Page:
The Dallas County district attorney headed off a potentially damaging hearing Monday on whether he committed contempt of court, as his attorneys accused the judge who cited him of musing about serving him "on a silver platter to the FBI."
Craig Watkins could have faced jail time if another judge decided State District Judge Lena Levario was right to cite him for contempt earlier this year. Instead, Watkins' attorneys persuaded Judge Bob Brotherton, of Wichita Falls, to stop the hearing after less than an hour because Levario did not included a punishment for Watkins in her order or a way for him to have the contempt citation lifted.
Before Levario could enter a new order Monday, Watkins' attorneys asked her to recuse herself. A third judge must now decide whether Levario can stay on the case or to assign it to someone else.
Monday's hearings focused on an increasingly bitter fight between Levario, who demanded Watkins answer questions about a case in his office, and prosecutors who argue she was out of place.
Watkins' lawyers on Monday filed a sworn statement from a county employee who claims to have heard Levario in May say she would serve Watkins "on a silver platter to the FBI."
The employee, Jill Reese, says in her statement that she had been demoted and blamed Levario.
"We don't believe that she can be fair and impartial on this issue," said Heath Harris, Watkins' top deputy, who filed his own sworn statement against Levario, saying she is unable to "do something as simple as hold someone in contempt."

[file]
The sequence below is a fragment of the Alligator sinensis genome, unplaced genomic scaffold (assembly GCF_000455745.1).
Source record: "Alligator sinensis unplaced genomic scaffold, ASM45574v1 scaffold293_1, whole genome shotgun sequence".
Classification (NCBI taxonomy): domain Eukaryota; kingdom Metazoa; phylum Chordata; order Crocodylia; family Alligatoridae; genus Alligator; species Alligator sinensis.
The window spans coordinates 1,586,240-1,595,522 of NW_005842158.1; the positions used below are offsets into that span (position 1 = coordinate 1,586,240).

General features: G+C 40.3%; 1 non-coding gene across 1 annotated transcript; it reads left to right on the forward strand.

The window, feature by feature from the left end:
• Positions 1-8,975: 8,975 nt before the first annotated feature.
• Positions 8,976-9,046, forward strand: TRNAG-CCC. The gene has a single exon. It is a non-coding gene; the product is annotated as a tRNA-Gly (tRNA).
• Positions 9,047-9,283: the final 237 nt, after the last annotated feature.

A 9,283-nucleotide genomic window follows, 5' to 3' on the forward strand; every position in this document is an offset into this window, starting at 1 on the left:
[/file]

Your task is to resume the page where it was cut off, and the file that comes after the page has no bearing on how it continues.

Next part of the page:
Levario said during an afternoon hearing that she hadn't ordered sanctions for Watkins because his other attorneys told her she could not do so, which prosecutors denied.
Watkins faces scrutiny over his office's prosecution of Al Hill III, a great-grandson of the oil titan H.L. Hunt, for mortgage fraud. Hill's attorneys accused Watkins of pushing the case forward as a favor to Lisa Blue, a prominent Dallas attorney and campaign donor.
After Watkins refused earlier this year to answer questions about the case, Levario held him in contempt and dismissed the charges against Hill.
She has also signed an order giving FBI agents access to files in the case, raising the specter of a federal investigation. No charges have been filed, and the FBI has declined to comment.
Watkins' attorneys demanded that Levario recuse herself or ask a higher ranking judge to decide whether she should be replaced. That judge, Regional Administrative Judge John Ovard, said Monday that he wouldn't make a decision until later this week, after Levario refused to step back from the case on her own.
"I gave him a fair trial," Levario said Monday afternoon. "I'm not going to recuse myself."
She declined to answer questions after the hearing.
Watkins became Dallas County's district attorney in 2007 and has won national acclaim for his office's work in freeing the wrongfully convicted, including creating the first conviction integrity unit in Texas. More than 30 inmates wrongly convicted of murders, rapes and other serious crimes have been freed in the last decade, most during Watkins' tenure.
But the contempt allegations and word of the FBI's interest have drawn negative publicity locally and threaten to damage his reputation as an advocate for criminal justice. Watkins is also gearing up to run for re-election next year.